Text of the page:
The rifle using brass will cost between $1,750-$2,250 for 5000 rounds, based on the above metric.

However the barrel wear will not yet warrant a new barrel.

 The steel ammo rifle will cost $1,250-1,750 and may need a new barrel costing between $150-400. The overall cost when this is factored in makes the difference somewhat negligible. 

However, if the rifle has a chrome lined barrel the amount of ammunition would be significantly higher before the barrel would need changing. 

However, with the conflict involving former Soviet Bloc countries over the last year and a half, you can imagine that factories are no longer focused on producing 5.56 and other NATO calibers. I checked, and there is very little steel case 5.56 on the market and steel case ammo is now barely cheaper than brass.

Environmental Impact

Brass casings are generally considered more environmentally friendly than steel casings. Brass is non-toxic and can be easily recycled/reloaded, reducing the environmental footprint of spent casings. Additionally, brass is less likely to spark when it strikes a hard surface, reducing the risk of wildfires in dry shooting environments.

In contrast, steel casings may rust and degrade more quickly, posing a more significant environmental concern. While steel can also be recycled, the process is typically more complex and energy intensive than recycling brass. Furthermore, steel casings may produce sparks when striking a hard surface, posing a fire risk in certain conditions.


Another big consideration among shooters who reload their own ammunition is steel’s inability to be reloaded. The reason for this is that steel casings are case hardened, and therefore inelastic. The inelastic nature of steel means the casing cannot be resized to accept another projectile. 

Brass casing can be reloaded up to four (4) times per case depending on caliber, and who you ask. I am no expert, I recommend checking reloading publications for exact information and guidance, however I have friends that reload 9mm up to four times. Reloading cuts the cost of shooting a fair amount if you do a lot of both.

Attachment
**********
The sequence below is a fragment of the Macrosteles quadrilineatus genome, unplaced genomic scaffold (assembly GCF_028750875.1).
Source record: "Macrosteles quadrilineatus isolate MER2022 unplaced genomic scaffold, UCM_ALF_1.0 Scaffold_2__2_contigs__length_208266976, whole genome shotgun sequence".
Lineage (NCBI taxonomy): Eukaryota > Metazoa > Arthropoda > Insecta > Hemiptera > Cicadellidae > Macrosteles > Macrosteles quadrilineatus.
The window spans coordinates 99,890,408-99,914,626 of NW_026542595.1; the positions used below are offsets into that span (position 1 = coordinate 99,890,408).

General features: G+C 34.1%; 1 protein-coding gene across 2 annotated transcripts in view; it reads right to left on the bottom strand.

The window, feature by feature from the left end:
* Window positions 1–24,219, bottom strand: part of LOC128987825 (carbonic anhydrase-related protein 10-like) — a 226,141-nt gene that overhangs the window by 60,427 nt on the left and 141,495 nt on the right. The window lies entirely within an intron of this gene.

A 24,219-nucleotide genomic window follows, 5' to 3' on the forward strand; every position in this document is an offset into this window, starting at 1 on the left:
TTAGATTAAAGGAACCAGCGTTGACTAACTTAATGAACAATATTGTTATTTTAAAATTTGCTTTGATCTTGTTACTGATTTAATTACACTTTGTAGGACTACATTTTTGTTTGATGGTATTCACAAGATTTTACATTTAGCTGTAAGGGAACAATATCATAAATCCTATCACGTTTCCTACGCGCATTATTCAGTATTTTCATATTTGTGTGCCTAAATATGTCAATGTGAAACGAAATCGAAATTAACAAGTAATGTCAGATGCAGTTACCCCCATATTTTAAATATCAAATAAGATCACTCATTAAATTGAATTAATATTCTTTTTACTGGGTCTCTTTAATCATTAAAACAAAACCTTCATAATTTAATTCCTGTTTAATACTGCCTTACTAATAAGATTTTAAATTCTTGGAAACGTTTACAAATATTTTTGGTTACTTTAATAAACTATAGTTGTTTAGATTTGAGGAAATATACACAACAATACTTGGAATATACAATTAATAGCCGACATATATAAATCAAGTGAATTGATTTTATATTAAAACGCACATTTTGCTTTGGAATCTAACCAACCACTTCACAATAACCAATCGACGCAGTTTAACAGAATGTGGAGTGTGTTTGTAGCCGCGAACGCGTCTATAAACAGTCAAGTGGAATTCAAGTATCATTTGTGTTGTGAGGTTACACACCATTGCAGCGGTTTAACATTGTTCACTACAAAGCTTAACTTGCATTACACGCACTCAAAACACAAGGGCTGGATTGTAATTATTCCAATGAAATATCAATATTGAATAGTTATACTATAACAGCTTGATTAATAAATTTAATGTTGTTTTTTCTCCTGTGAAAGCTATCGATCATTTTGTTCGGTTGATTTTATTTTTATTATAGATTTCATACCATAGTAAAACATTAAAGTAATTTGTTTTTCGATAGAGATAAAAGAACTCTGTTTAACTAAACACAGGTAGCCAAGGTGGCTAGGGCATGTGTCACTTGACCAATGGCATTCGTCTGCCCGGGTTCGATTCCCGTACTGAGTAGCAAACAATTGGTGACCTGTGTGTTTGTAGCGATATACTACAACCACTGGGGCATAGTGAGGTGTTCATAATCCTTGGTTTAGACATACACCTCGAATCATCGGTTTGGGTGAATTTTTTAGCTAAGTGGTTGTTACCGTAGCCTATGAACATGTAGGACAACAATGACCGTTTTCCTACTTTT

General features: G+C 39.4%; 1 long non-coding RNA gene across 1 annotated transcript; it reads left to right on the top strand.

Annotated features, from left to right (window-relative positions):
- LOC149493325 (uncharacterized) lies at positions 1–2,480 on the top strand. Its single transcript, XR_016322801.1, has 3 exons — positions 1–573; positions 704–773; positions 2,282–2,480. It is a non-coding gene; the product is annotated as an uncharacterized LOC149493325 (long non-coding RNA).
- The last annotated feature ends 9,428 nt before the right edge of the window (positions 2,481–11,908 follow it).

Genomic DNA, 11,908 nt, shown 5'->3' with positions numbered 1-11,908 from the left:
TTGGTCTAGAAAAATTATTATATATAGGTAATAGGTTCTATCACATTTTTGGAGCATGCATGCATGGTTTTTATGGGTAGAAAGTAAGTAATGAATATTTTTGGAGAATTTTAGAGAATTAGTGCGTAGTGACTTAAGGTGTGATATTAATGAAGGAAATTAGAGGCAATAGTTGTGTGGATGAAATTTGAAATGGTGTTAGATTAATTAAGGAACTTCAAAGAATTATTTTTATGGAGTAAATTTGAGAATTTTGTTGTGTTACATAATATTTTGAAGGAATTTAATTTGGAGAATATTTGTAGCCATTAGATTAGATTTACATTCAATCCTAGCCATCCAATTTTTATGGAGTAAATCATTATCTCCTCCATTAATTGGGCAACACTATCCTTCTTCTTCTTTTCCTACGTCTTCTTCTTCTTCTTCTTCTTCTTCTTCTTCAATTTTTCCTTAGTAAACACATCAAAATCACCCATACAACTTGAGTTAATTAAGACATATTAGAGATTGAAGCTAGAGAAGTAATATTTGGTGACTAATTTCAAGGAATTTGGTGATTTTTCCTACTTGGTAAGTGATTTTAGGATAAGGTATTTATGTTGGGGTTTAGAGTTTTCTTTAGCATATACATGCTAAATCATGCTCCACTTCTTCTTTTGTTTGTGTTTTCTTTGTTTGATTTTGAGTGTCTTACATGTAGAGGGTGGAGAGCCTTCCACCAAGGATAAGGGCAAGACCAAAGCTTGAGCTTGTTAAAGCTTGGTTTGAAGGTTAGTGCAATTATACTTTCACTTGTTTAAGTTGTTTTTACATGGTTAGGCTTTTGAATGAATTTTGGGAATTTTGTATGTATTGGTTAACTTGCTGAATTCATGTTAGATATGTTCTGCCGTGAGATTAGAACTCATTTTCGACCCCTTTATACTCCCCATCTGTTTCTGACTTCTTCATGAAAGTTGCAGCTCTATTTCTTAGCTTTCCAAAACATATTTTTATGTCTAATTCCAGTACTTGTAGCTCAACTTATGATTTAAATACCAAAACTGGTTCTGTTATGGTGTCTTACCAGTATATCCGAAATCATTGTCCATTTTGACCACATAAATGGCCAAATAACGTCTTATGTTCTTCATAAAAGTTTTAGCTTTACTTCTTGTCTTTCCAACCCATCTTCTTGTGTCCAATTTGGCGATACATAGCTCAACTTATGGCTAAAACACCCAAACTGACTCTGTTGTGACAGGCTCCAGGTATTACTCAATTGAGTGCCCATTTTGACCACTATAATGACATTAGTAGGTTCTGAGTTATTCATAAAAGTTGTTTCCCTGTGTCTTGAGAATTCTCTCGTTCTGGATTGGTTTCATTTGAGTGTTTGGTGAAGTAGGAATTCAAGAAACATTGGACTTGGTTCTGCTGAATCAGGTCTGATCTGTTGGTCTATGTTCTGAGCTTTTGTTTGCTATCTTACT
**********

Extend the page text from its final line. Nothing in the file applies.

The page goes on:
This isn’t an important factor for the majority of shooters, but for reloaders who make up 5% of the shooting community, and 10% of avid shooters, it is. 

Final Thoughts

Ultimately, the choice between brass and steel ammo will depend on your shooting needs, habits, preferences, and budget. Brass casings offer better performance, reliability, and environmental friendliness but come with a higher price tag. Steel casings provide a more affordable option for shooting but may require more frequent firearm maintenance and come with potential reliability and performance concerns. By understanding the differences between brass and steel ammo, you can make an informed decision that best meets your practice ammunition needs when it comes to brass vs steel ammo.

The opinions expressed in this post are those of the author and do not necessarily reflect the views and opinions of Tacticon Armament.

2 thoughts on “Steel vs Brass Ammo: Which is Better?

  1. Eli Richardson says:

    It’s interesting to know the cost differences between steel and brass ammo. I have an uncle who’s buying his first firearm next week after he gets his license, so I think he’d benefit from reading your post. Thanks for the information on how brass-cased ammo has higher reliability and consistency.

    • Jason Ward says:

      We are glad to hear this post helped! If you have any further questions feel free to shoot them our way!